The book fair ends on a happy note for Al Arabi, though, as their only Arabic-language novel won the fair’s first prize for author Amr Afia’s book, After the Curtain Comes Down, about Alexandria in the 1960s.
And on the positive side, Egyptian publishers continue to innovate in what they publish, the way they market their books, and in efforts to buy and sell more rights.
Al Rewaq Publishing recently hired Khamila El-Guindy to head its newly created translation and rights department. Al Rewaq is increasing the number of titles it translates and is interested in selling rights, as well.
“We have remarkable titles in the Arab world in both fiction and nonfiction and it can be very interesting to other countries, in particular to the West—we have lots of historical bridges,” El-Guindy says.
“I’m trying my best to sell titles and I’m trying to figure out where the gap is. Is it because there are no agencies? We only have Fatimah [Abbas of FALA Agency] and she’s doing great work, but she can’t do it on her own. We’re not well-represented abroad, and I hope the programs held in the Arab world will help us know more about others and others about us.”
The current iteration of Cairo’s book fair also saw the sixth edition of “Cairo Calling,” a program designed to encourage exchanges between international and Egyptian publishing professionals.
Launched in 2012, just a year after Egypt’s revolution, and spearheaded by Sherif Bakr, this year’s program has 22 participants from 18 countries including Malaysia, Rwanda, and Brazil, making the journey to Cairo.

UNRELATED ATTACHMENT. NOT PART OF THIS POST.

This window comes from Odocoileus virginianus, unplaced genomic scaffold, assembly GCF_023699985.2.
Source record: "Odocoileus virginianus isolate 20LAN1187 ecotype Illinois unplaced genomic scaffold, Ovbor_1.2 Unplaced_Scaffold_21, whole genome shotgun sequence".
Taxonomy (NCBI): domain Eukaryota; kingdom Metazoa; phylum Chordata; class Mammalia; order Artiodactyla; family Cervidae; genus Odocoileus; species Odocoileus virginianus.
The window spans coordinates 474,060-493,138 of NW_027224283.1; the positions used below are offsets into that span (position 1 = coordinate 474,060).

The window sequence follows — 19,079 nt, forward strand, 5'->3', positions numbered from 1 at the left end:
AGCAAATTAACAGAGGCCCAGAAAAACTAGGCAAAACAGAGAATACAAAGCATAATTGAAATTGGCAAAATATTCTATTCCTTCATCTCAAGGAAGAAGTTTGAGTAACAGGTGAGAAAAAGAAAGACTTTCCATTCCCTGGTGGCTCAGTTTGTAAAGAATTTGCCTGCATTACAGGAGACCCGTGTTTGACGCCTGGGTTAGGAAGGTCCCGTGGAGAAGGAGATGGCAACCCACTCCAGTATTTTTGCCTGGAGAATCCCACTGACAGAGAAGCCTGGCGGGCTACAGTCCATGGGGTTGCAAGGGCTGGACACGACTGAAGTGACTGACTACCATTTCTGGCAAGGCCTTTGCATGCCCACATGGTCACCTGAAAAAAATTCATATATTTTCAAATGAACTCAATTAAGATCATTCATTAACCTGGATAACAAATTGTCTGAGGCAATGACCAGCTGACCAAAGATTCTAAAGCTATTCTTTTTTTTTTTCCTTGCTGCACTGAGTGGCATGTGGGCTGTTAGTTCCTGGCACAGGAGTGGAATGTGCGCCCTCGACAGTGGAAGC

Vanessa Haughton, a Penguin Random House USA editor, was also present, and was able to meet with her Egyptian comic book author Deena Mohamed a month after Mohamed’s graphic novel Shubeik Lubeik—originally published in Arabic by Dar al Mahrousa, Egypt—was released by the Penguin Random House imprint Pantheon, and in the United Kingdom by Granta.
Sabry: ‘We Can’t Back Down’
Kayan Publishing‘s stand has been consistently packed with a younger crowd of readers showing a decided appetite for genre fiction, whether romance, high fantasy, or science fiction.
Nevine El-Tohamy and her husband and partner Mohamed Sabry run the company and are constantly looking for ways to innovate. Having been part of Frankfurter Buchmesse’s Invitation Program in 2019, Sabry decided to publish books in translation, hooking up with Bassem El Kheshen who now runs a marketing and literary agency called Bears Factor.
Through El Kheshen, Sabry began to publish American high fantasy and science fiction author Brandon Sanderson, for example, and is the Arabic-language publisher for bestselling American novelist Colleen Hoover. One of Kayan’s top-selling authors is the Tunisian Khawla Hamdi, who writes in Arabic, but Sabry has plans to have her translated and published in French so he can distribute to Francophones in the North African market.
El-Tohamy, the only woman on the board of the Egyptian Publishers Association, has worked on raising awareness of piracy, which has a serious impact on publishers in the Arab world.
She spoke at a conference on piracy, participants expressing hope that a law enacting protection for intellectual property will be passed. El-Tohamy says that pirated books are a parallel industry and readers often are unaware they’re reading pirated books.
“They don’t realize that they’re destroying an industry,” El-Tohamy says, pointing out that at some book fairs, pirated material has been sold on stands. She says that measures should be taken to ensure that only legally published books are sold at fairs.
Commenting on the readers thronging Kayan’s stand, Sabry says, “We’ve grown because we believe we have to push on and we can’t back down in a time of crisis.”
More from Publishing Perspectives on international book fairs and trade shows is here, more from us on Egypt and its publishing market is here, and more on Arabic is here.